3. Results

The characteristics of the sample are found in Table 1. Respondents were primarily middle aged (mean age years), female (79.9%), non-Hispanic White (93.4%), and overweight (BMI  kg/m2). On average participants actively commuted times/week, drove times/week, and took public transit times/week. Only 8.7% of participants reported actively commuting one or more times/week. Pearson correlations for AC are shown in Table 2.

Variable (%)Mean (SD)

Individual level
 Age44.7 (11.1)
  Male77 (20.1)
  Female283 (79.9)
 Marital status (% married/partnered)
  Married/partnered297 (79.8)
  Single, divorced, widowed75 (20.2)
  Non-Hispanic White327 (93.4)
  All other racial/ethnic groups23 (6.7)
 Number of children0.63 (0.96)
 Body mass index (kg/m2)26.4 (5.9)
 Number of reported chronic diseases0.62 (1.01)
 Perceived health status (range: 1–5)3.69 (0.80)
 Number of cars in the household3.26 (0.87)
 Self-efficacy for bicycling skills (range: 1–4)2.98 (1.53)
 AC behavioral beliefs score (range: 13–91)68.7 (13.66)
 Perceived behavioral control for AC (range: 7–42)29.06 (7.4)
Interpersonal level
 Spouse AC (times/week)0.23 (1.4)
 Spouse normative beliefs for AC (range: 4–20)10.04 (4.07)
 Perceived coworker AC (range: 1–5)1.31 (0.61)
 Coworker normative beliefs for AC (range: 4–20)7.64 (3)
Institutional level
 Number of employer supports for AC (range: 0–7)1.43 (1.42)
 Perceived employer support for AC (range: 1–5)2.03 (1.17)
Community level
 Perceived community support for AC (range: 5–25)16.16 (4.82)
 Perceived pedestrian friendliness for AC (range: 1–5)3.27 (1.27)
 Perceive bicycle friendliness for AC (range: 1–5)3.07 (1.29)
Environment level (range 1–5)
 Lack of on-street bike lanes3.15 (1.63)
 Lack of off-street walking/biking paths3.16 (1.62)
 Lack of sidewalks3.1 (1.64)
 Speed and volume of traffic along route3.36 (1.6)
 Perceived crime along route2.11 (1.43)
 Difficult terrain3.05 (1.54)
 Bad weather3.54 (1.45)

Note. AC: active commuting.


Individual level
 Body mass index (kg/m2)−0.1090.04
 Number of reported chronic diseases−0.0170.72
 Perceived health status (range 1–5)0.140.008
 Number of cars in the household−0.183<0.001
 Number of children−0.070.21
 Self-efficacy for bicycling skills (range: 1–4)0.140.02
 AC behavioral beliefs score (range: 13–91)0.130.02
 Perceived behavioral control for AC (range: 7–42)−0.441<0.001
Interpersonal level
 Spouse AC (times/week)0.29<0.001
 Spouse normative beliefs for AC (range: 4–20)0.26<0.001
 Perceived coworker AC (range: 1–5)0.070.13
 Coworker normative beliefs for AC (range: 4–20)0.23<0.001
Institutional level
 Number of employer supports for AC (range: 0–7)0.14<0.001
 Perceived employer support for AC (range: 1–5)0.15<0.001
Community level
 Perceived community support for AC (range: 5–25)0.060.27
 Perceived pedestrian friendliness for AC (range: 1–5)0.10.06
 Perceive bicycle friendliness for AC (range: 1–5)0.060.22
Environment level (range 1–5)
 Lack of on-street bike lanes−0.150.01
 Lack of off-street walking/biking paths−0.2<0.001
 Lack of sidewalks−0.22<0.001
 Speed and volume of traffic along route−0.140.01
 Perceived crime along route−0.050.37
 Difficult terrain−0.18<0.001
 Bad weather−0.130.03

Note. AC: active commuting; bold face indicates significance.

3.1. Influences on Active Commuting

At the individual level, there were no differences for AC rates by sex, marital status, or race. BMI ( ), number of cars in the household ( ), and perceived behavioral control ( ) were negatively related to AC, while self-efficacy for biking skills ( ) and AC beliefs ( ) was positively related to AC. At the interpersonal level, spouse AC ( ), spouse normative beliefs ( ), and coworker normative beliefs ( ) were positively related to AC. Amount of employer support ( ) and perceived ( ) employer support was positively related to AC at the institutional level. At the community level those reporting less than a 20-minute walk ( ) or bike ( ) time to work were more likely to AC than those reporting a longer travel time. A lack of on-street bike lanes ( ), lack of off-street walking/biking paths ( ), lack of sidewalks ( ), speed and volume of traffic along route ( ), difficult terrain ( ), and bad weather ( ) were all negative environmental factors associated with AC. Since perceived walk time and bike time were highly related, only walk time was used in the full model.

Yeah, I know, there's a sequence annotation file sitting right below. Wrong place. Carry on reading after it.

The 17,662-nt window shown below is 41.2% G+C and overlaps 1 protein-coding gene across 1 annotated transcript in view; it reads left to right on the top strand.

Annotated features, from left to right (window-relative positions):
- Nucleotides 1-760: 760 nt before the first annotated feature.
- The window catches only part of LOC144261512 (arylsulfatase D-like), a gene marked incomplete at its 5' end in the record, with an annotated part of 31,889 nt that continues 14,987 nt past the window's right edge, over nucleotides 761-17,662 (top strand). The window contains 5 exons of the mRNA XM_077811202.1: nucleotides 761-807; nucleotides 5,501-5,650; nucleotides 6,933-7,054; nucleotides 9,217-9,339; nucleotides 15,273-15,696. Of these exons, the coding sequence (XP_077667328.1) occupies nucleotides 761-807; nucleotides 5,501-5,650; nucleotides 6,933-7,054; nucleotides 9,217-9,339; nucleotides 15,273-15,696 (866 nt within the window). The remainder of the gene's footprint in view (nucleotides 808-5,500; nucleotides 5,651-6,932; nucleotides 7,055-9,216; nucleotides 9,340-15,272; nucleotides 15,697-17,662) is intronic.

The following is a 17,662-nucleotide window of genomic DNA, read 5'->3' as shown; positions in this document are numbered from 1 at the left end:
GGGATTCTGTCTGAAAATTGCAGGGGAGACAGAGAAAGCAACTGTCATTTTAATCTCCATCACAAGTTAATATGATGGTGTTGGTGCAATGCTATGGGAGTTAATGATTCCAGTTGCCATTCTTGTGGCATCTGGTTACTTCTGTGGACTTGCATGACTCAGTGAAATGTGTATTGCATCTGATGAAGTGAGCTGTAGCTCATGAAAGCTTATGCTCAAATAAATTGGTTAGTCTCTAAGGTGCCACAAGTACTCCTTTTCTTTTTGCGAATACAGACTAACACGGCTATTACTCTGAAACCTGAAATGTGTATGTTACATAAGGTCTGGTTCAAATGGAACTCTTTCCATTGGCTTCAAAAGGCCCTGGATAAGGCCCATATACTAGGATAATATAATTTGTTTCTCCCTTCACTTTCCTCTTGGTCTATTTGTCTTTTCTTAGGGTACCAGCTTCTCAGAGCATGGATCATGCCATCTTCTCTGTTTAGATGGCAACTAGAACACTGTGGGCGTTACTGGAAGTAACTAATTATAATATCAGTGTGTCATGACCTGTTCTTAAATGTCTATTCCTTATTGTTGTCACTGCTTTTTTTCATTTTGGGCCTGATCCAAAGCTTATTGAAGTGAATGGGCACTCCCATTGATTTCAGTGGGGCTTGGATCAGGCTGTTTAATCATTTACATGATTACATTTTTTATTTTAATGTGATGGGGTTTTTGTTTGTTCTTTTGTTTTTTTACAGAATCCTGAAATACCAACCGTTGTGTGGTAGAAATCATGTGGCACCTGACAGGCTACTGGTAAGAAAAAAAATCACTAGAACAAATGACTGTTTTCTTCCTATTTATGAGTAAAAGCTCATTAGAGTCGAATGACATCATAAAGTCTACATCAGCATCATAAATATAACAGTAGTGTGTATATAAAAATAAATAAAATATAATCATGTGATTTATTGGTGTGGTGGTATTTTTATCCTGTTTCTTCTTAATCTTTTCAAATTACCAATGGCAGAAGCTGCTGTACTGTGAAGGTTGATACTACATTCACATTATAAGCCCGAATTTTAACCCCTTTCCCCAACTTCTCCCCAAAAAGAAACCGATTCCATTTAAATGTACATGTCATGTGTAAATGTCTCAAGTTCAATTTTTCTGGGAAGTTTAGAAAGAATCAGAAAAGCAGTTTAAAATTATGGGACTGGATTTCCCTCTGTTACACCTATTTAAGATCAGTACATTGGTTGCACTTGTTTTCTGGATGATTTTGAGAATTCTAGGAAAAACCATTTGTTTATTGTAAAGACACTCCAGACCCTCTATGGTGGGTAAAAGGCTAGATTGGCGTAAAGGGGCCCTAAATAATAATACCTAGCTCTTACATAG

The full model explained 60.8% of the variance in AC behavior (refer to Table 3). The individual block explained 42.0% of the variance ( ) with perceived behavioral control ( ) as a negative predictor. The interpersonal level block (2nd block) explained an additional 11.2% of the variance ( ), with spouse AC ( ) as a positive predictor. The third block (institutional level) explained an additional 0.1% of the variance in AC ( ) with no significant predictors. The fourth block (community level) explained an additional 2.9% of the AC variance ( ) with walk time as a negative predictor ( ). The final block (environmental level) contributed another 4.6% ( ), with lack of sidewalks ( ) and speed and volume of traffic along route ( ) as negative predictors.

Variable SEB

Step1: Individual influences0.42
 Perceived health status−0.050.26−0.17
 Body mass index0.030.040.05
 Perceived behavioral control for AC−0.170.03−0.48***
 Self-efficacy for skills−0.070.2−0.03
 Number of cars in the household−0.30.27−0.09
Step2: Interpersonal influences0.530.11
 Coworker normative beliefs for AC0.070.070.08
 Spouse AC0.40.110.27**
 Spouse normative beliefs for AC0.060.060.1
Step3: Institutional influences0.530.001
 Perceived employer support for AC−0.030.19−0.01
 Number of employer supports for AC0.040.160.02
Step4: Community influences0.560.03
 Perceived walk time to work−1.30.52−0.1*
Step5: Environmental influences 0.610.05
 Lack of on-street bike lanes0.150.290.09
 Lack of off-street walking/biking paths0.040.350.03
 Lack of sidewalks−0.590.27−0.37*
 Speed and volume of traffic along route0.50.20.3*
 Difficult terrain0.150.20.08
 Bad weather−0.230.19−0.12

Note. , , and .

4. Discussion

This study provides insight on the factors that determine whether K-12 educators choose to actively commute to work. The overall results of this study are important findings for the general health and well-being of educators and the individuals (i.e., students and staff) they influence. Few studies have examined AC rates among this occupational class, yet there are significant health and economic outcomes associated with these findings. These results provide a number of possible implications for school health and employee health in school districts.